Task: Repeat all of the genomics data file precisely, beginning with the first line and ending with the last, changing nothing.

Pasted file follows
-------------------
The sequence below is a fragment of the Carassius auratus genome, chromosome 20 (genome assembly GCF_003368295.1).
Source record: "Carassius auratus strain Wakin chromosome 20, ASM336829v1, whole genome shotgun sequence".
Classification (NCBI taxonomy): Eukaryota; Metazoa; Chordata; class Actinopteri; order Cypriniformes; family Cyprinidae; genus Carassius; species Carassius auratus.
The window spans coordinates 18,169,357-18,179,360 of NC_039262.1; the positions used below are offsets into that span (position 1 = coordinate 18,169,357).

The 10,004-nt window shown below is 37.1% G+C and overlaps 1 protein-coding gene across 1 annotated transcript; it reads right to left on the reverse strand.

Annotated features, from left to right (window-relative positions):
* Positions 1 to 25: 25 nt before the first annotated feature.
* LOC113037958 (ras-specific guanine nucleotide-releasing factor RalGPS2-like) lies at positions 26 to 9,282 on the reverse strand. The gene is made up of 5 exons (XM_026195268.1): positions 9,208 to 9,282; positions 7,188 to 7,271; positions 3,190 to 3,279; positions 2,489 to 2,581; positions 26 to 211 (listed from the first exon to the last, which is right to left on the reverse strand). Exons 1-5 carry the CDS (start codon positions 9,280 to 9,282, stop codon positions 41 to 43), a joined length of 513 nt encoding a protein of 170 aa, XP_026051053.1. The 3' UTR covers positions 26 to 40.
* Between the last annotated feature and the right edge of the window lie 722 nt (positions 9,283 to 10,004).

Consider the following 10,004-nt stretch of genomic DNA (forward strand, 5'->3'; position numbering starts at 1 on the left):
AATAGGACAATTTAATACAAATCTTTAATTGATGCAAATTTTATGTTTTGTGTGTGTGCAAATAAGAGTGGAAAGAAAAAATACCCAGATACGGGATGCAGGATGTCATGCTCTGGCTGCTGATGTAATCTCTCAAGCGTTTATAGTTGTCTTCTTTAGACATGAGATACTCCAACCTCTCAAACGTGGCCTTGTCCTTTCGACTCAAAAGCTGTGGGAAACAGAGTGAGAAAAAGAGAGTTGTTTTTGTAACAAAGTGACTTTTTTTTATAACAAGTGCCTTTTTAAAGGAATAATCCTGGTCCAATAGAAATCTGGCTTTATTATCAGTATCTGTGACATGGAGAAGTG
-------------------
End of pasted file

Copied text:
The sequence below is a fragment of the Carassius auratus genome, chromosome 20 (genome assembly GCF_003368295.1).
Source record: "Carassius auratus strain Wakin chromosome 20, ASM336829v1, whole genome shotgun sequence".
Classification (NCBI taxonomy): Eukaryota; Metazoa; Chordata; class Actinopteri; order Cypriniformes; family Cyprinidae; genus Carassius; species Carassius auratus.
The window spans coordinates 18,169,357-18,179,360 of NC_039262.1; the positions used below are offsets into that span (position 1 = coordinate 18,169,357).

The 10,004-nt window shown below is 37.1% G+C and overlaps 1 protein-coding gene across 1 annotated transcript; it reads right to left on the reverse strand.

Annotated features, from left to right (window-relative positions):
* Positions 1 to 25: 25 nt before the first annotated feature.
* LOC113037958 (ras-specific guanine nucleotide-releasing factor RalGPS2-like) lies at positions 26 to 9,282 on the reverse strand. The gene is made up of 5 exons (XM_026195268.1): positions 9,208 to 9,282; positions 7,188 to 7,271; positions 3,190 to 3,279; positions 2,489 to 2,581; positions 26 to 211 (listed from the first exon to the last, which is right to left on the reverse strand). Exons 1-5 carry the CDS (start codon positions 9,280 to 9,282, stop codon positions 41 to 43), a joined length of 513 nt encoding a protein of 170 aa, XP_026051053.1. The 3' UTR covers positions 26 to 40.
* Between the last annotated feature and the right edge of the window lie 722 nt (positions 9,283 to 10,004).

Consider the following 10,004-nt stretch of genomic DNA (forward strand, 5'->3'; position numbering starts at 1 on the left):
AATAGGACAATTTAATACAAATCTTTAATTGATGCAAATTTTATGTTTTGTGTGTGTGCAAATAAGAGTGGAAAGAAAAAATACCCAGATACGGGATGCAGGATGTCATGCTCTGGCTGCTGATGTAATCTCTCAAGCGTTTATAGTTGTCTTCTTTAGACATGAGATACTCCAACCTCTCAAACGTGGCCTTGTCCTTTCGACTCAAAAGCTGTGGGAAACAGAGTGAGAAAAAGAGAGTTGTTTTTGTAACAAAGTGACTTTTTTTTATAACAAGTGCCTTTTTAAAGGAATAATCCTGGTCCAATAGAAATCTGGCTTTATTATCAGTATCTGTGACATGGAGAAGTG